The GEOMEAN function in Google Sheets is **useful when you would like to calculate the geometric mean of a dataset.**

The geometric mean is the nth root of the product of all the numbers in a set, where n is the size of the population. In finance, it is commonly used to determine the performance of an investment or portfolio.

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The rules for using the `GEOMEAN`

function in Google Sheets are as follows:

- The function requires 1 or more values or ranges.
- The function then calculates the geometric mean of the set of values.

Let’s begin with a quick use case where we can apply the `GEOMEAN`

function.

Let’s say we have a spreadsheet with our month-on-month projected returns for the following year. We would like to return the average rate of return per month. However, since the interest is compounded, it’s not enough to find the average or arithmetic mean.

Simple interest is represented by the arithmetic mean, while compounding interest is represented by the geometric mean. As we will demonstrate later, there is a slight difference between the output of both means. The geometric mean, however, is the more accurate measurement when handling data such as investment portfolios.

The `GEOMEAN`

function will allow us to easily find the geometric mean of any range or array of values. This use case is just one way to use the function in Google Sheets. Geometric means are also used for highly volatile assets since the formula takes into consideration multiple compounding periods.

Let’s learn how to set up the `GEOMEAN`

function ourselves in Google Sheets and later test out the function with sample financial values.

**The Anatomy of the GEOMEAN Function**

The syntax of the `GEOMEAN`

function is as follows:

=GEOMEAN(value1, [value2, ...])

Let’s take apart the formula above and understand what each of these terms means:

**=**the equal sign is how we start a function in Google Sheets.**GEOMEAN()**is our`GEOMEAN`

function. It computes the geometric mean of the provided dataset.**value1**refers to the first value or range of the dataset.**value2**and so on are additional values or ranges to include in our dataset.

**A Real Example of Using GEOMEAN Function**

Let’s look at a real example of the `GEOMEAN`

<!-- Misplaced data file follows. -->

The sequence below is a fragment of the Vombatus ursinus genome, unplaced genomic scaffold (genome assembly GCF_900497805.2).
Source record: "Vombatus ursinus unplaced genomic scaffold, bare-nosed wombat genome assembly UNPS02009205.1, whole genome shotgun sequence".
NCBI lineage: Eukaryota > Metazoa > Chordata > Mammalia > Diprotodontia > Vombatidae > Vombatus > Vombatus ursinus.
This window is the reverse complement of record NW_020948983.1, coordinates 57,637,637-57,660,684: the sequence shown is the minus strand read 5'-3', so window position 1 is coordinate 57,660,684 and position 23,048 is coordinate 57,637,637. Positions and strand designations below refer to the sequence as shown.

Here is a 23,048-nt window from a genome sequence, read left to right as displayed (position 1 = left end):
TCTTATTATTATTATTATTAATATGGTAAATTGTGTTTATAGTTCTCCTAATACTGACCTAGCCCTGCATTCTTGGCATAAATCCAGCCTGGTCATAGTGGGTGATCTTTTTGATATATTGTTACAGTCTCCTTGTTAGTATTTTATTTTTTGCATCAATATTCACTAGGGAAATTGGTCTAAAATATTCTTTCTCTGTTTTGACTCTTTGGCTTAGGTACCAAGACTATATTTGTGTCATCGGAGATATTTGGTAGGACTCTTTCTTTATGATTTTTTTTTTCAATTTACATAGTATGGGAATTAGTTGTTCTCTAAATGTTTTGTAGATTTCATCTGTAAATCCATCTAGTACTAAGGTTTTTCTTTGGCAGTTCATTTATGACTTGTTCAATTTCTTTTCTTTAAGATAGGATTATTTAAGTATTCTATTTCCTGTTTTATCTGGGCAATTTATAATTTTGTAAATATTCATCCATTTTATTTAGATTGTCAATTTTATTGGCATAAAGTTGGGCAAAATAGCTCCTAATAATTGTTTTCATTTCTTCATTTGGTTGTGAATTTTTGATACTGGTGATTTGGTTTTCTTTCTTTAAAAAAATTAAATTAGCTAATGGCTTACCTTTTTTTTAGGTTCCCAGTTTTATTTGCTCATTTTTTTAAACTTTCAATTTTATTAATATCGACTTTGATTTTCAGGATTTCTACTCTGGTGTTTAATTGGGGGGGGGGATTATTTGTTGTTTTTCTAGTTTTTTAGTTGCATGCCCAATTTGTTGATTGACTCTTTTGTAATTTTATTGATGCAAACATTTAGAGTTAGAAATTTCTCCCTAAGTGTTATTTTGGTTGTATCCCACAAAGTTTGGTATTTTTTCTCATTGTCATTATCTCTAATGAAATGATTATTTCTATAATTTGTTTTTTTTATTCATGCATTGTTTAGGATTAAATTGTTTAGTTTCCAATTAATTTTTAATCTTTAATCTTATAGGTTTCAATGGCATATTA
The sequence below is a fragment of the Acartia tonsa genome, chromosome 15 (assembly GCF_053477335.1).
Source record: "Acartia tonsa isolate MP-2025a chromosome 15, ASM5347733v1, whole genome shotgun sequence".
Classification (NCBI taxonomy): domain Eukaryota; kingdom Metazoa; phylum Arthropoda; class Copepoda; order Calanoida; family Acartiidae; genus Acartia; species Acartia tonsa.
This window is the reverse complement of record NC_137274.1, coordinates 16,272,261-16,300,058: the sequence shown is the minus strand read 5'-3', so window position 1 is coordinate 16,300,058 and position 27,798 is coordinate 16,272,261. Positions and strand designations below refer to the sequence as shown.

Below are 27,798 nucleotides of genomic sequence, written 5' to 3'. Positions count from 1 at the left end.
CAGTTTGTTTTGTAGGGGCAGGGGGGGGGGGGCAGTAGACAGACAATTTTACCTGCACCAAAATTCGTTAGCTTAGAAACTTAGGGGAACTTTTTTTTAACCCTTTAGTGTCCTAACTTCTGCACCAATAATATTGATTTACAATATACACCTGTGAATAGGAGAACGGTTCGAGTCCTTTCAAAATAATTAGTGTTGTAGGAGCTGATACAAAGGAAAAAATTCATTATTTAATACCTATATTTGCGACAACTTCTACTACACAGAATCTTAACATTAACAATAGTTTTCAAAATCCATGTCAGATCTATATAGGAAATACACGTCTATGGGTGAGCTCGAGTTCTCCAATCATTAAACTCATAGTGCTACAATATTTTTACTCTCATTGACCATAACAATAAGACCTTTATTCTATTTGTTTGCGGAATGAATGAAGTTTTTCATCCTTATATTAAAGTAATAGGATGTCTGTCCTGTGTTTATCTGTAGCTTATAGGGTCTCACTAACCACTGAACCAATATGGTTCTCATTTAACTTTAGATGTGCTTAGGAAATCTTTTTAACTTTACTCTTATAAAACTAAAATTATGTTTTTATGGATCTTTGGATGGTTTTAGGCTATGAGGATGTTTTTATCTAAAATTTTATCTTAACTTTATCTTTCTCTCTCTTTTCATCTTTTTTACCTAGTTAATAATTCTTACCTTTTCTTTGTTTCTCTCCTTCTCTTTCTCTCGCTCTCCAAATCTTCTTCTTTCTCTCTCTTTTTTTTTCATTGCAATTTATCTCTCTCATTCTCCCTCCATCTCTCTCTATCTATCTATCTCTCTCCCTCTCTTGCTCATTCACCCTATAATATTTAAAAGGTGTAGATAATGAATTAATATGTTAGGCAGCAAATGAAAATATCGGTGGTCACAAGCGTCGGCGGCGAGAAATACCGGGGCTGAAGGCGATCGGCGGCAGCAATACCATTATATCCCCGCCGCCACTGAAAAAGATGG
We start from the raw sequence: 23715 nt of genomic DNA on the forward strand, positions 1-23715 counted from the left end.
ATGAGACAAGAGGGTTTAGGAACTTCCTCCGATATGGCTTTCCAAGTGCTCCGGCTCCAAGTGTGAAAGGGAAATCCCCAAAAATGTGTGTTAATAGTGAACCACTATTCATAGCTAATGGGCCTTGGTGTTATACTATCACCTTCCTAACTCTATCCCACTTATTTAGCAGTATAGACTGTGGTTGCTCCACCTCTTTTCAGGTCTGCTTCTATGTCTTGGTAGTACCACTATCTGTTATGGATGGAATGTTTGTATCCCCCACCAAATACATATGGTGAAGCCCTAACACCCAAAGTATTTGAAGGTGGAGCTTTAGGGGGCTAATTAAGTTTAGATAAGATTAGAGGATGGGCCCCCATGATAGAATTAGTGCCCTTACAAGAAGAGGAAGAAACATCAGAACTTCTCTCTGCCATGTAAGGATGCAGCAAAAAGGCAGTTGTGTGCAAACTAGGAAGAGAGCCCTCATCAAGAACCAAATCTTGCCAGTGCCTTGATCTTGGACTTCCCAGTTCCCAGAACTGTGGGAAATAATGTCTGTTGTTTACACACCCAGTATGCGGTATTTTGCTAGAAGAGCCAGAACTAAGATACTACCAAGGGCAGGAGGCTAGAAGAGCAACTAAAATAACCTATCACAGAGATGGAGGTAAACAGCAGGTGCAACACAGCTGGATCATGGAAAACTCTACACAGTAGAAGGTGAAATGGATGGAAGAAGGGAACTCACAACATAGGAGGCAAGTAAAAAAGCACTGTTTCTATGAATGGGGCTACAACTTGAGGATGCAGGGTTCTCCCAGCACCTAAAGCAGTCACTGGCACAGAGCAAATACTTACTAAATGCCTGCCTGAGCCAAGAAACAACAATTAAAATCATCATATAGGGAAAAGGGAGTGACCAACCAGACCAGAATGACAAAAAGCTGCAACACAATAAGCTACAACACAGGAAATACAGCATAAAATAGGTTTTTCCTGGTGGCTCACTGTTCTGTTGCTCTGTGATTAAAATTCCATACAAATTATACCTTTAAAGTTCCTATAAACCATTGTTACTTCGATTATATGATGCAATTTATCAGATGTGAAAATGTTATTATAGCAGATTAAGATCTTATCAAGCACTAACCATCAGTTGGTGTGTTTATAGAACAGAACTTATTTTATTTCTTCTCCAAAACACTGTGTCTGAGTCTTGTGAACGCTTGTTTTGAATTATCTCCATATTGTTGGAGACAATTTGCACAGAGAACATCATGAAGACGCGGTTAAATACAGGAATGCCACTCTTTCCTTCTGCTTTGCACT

function being used in a Google Sheets spreadsheet.

In the example below, we start with an initial balance of $5000. As you can see, each month has a certain interest which is computed in the third column. After computing the interest of each month, we now compare the difference between the arithmetic and geometric mean.

We were able to return the final balance of $7500 using the geometric mean, while the arithmetic mean gives a slightly higher number.

To get the geometric mean in the example above, we just need to use the following formula:

=GEOMEAN(C3:C14)

You can make your own copy of the spreadsheet above using the link attached below.

If you’re ready to try out the `GEOMEAN`

function in Google Sheets, let’s begin writing it ourselves!

**How to Use GEOMEAN Function in Google Sheets**

In this section, we will go through each step needed to start using the `GEOMEAN`

function in Google Sheets. This guide will show you how to use the geometric mean to get the monthly rate of return for the sample business.

Follow these steps to start using the `GEOMEAN`

function:

- First, let’s select the cell which will hold the result of our
`GEOMEAN`

function. In this example, we’ll place our geometric mean in cell**A17**.

- Next, we just have to type the equal sign ‘
**=**‘ to begin our function, followed by ‘**GEOMEAN(**‘. - You may find a tooltip box with information on how to use the
`GEOMEAN`

function. We can click on the arrow symbol on the top-right-hand corner of the box to hide it if necessary.

- Next, we’ll have to add in our arguments. Since we only want the return for the current year, we’ll start the range at
**C4**until the final rate for December in**C14.**Simply hit**Enter**on your keyboard to let the function evaluate.

In this example, we find out that the monthly rate of return is about 1.02.

**Frequently Asked Questions (FAQ)**

**When is it preferred to use the geometric mean over the AVERAGE formula?**

The geometric mean is often used when the values in the dataset follow a serial correlation. This is usually the case for data such as investment portfolios, where the price the previous day affects the current price to some degree. If your data does not follow such a pattern, it’s best to stick with the arithmetic mean used by the`AVERAGE`

function.

This step-by-step guide shows how easy it is to find the geometric mean of a dataset. The `GEOMEAN`

function is just one example of a mathematical function you can use in Google Sheets. With so many other Google Sheets functions out there, you can surely find one that suits your needs.

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